Character, Resilience and Grit

Perhaps it is little more than a political smokescreen, but there is reason for concern over Nicky Morgan’s announcement yesterday that developing ‘character, resilience and grit’ is the DfE’s new fifth priority. Whilst character development within schools is unquestionably important, Morgan’s belief that the Government can encourage it to happen meaningfully is not only optimistic, but also requires her to navigate dangerous obstacles.

1. Intangibility can lead to weak measures and perverse practice

Whatever meaning is decided upon for ‘character, resilience and grit,’ they remain intangible traits. Unlike academic learning, there is no way of measuring them accurately. If a school is not interested in developing the character of pupils, then little can be done to ensure it happens effectively. Creating an acronym like SMSC and making it a key focus of Ofsted inspections, will only increase the likelihood of it not happening on any meaningful level. There is a danger that problematic measures will be invented, meaningless boxes will be ticked, superficial lip service will be paid. Good schools inevitably create character through their ethos and structures which ingrain good habits, reward positive behaviours, encourage aspiration, offer varied opportunities and provide intellectual challenge. Their desire to create well-rounded pupils permeates everything they do. On the other hand, bad schools produce paperwork and play charades.

2. Character development is used to justify anti-academic ideas

Whilst Morgan may see a focus on character development as an expansion of Gove’s vision of academic rigour, there are others who see it as being in direct opposition. Rather than viewing character development as a complementary partner, or even something that might arise from an intellectually enriching school life, it is seen as the very antithesis of it, entirely incompatible. This was evident in the response of NASWUT general secretary Chris Keates, who suggested that developing character would require an unravelling of the Government’s previous reforms, as it couldn’t possibly be achieved with a ‘narrow academic’ focus in schools. Her choice language in discussing character development (‘independent learners,’ ‘teamwork’ and experiencing ‘democratic processes’) reflects the direction that the focus on character development has taken in recent history.

3. Character development is used to sell snake oil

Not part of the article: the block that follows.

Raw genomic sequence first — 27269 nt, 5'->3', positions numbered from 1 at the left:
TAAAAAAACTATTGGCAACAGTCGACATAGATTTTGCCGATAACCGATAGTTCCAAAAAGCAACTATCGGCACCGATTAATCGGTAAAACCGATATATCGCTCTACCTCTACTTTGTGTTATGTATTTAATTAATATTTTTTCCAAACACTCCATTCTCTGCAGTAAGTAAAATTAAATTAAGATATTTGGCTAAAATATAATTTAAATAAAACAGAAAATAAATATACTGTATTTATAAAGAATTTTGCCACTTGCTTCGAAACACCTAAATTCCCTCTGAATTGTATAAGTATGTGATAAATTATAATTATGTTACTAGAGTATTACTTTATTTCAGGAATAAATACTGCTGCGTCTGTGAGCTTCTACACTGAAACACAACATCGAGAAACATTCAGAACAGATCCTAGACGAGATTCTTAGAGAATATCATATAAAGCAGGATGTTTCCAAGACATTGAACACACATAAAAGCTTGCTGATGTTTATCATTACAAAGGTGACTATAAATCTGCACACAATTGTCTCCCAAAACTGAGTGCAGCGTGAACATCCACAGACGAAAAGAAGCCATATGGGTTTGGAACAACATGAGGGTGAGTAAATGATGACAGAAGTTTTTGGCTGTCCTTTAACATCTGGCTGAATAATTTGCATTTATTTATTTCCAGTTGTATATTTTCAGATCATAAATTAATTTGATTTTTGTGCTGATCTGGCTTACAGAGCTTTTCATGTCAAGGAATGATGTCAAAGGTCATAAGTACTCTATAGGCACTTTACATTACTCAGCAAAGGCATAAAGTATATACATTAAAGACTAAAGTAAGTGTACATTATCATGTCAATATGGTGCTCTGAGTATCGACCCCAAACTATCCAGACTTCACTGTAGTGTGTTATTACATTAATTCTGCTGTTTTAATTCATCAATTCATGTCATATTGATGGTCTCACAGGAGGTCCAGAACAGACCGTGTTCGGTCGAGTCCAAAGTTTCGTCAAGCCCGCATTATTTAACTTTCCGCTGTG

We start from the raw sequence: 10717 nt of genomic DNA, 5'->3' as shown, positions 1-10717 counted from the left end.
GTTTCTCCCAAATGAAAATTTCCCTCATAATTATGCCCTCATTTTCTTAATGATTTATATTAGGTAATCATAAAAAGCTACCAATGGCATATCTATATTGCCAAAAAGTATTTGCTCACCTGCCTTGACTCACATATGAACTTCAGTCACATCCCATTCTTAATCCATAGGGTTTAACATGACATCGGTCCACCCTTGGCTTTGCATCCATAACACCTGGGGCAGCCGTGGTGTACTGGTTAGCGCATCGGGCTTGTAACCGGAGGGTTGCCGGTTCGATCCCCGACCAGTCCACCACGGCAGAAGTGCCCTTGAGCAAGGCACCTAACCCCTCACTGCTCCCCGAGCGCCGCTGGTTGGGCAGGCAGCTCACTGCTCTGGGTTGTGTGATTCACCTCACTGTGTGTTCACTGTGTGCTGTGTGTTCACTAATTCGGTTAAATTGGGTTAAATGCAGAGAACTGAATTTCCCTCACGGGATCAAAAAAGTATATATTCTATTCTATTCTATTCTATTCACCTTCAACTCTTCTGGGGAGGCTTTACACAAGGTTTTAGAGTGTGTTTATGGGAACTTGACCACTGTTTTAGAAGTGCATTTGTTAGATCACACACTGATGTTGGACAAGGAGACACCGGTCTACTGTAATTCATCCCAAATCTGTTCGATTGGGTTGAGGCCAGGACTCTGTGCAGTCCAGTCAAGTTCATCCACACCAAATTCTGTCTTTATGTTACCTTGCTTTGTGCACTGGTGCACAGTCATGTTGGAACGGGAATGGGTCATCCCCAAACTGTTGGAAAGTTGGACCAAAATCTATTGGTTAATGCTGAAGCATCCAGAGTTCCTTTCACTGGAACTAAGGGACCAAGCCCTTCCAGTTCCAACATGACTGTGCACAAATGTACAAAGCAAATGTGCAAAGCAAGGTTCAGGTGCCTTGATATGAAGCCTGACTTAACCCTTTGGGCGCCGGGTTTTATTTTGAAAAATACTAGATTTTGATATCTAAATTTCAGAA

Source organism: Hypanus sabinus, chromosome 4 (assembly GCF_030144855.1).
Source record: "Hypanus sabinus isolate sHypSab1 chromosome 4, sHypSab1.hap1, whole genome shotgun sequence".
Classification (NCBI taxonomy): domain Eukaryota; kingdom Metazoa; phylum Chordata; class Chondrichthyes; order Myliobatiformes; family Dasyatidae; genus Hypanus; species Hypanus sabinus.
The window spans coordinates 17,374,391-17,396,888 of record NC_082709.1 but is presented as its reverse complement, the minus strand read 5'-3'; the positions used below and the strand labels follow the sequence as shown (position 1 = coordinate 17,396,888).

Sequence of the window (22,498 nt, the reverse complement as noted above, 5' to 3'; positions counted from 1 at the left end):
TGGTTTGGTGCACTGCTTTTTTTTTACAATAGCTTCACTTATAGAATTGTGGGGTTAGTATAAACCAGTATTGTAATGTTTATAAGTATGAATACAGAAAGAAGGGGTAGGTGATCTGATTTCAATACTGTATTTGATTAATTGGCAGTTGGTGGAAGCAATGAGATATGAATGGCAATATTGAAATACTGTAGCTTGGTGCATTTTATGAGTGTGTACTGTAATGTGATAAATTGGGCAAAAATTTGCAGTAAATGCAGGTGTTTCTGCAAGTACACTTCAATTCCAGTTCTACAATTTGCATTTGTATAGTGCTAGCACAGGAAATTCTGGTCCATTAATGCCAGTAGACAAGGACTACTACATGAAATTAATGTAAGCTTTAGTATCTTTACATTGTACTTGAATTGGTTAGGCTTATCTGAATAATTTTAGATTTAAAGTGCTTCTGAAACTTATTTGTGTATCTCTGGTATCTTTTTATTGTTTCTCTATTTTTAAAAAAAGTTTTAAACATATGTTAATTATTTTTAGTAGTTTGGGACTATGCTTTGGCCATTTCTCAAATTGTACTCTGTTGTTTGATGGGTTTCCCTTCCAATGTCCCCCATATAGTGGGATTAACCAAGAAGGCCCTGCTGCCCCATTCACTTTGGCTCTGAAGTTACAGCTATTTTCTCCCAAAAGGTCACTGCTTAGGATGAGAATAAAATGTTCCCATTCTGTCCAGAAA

Making character development an explicit or measurable goal threatens to energise an expensive snake oil marketplace that promises to create children more virtuous than virtue itself. Imaginably the scramble in Guy Claxton’s Ministry of BLP to produce more vacuous buzzwords to stick on classroom walls and distract teachers from teaching their actual subject was well underway before Morgan’s words had finished echoing around the room. Osiris’ two day ‘Developing Grit’ INSET for all school workers can presumably also be eagerly anticipated. If schools are held to account over character development in a superficial way then phony, costly strategies become pervasive in order to demonstrate something that in reality isn’t actually happening.

The way forward…

With £5 million pledged to researching innovation in developing character, resilience and grit, there seems to be some substance behind Morgan’s speech. The desire to ensure pupils receive a well-rounded education is admirable, however the way in which she goes about it and holds schools to account over it, is crucial. Character is cultivated. An attempt to teach it directly through a descendent of SEAL, PSHE, Citizenship or Learning to Learn would be a step backwards. Morgan’s speech yesterday suggested that rather than eroding academic curriculum time, she envisages character being developed through extra-curricular activities. Regardless, if she is to navigate this fifth priority successfully, Morgan should be wary of making something beautiful in theory, ugly in practice. A recent history of damaging ideas have hung off character development, she must proceed carefully in order not to pave the way for any more.



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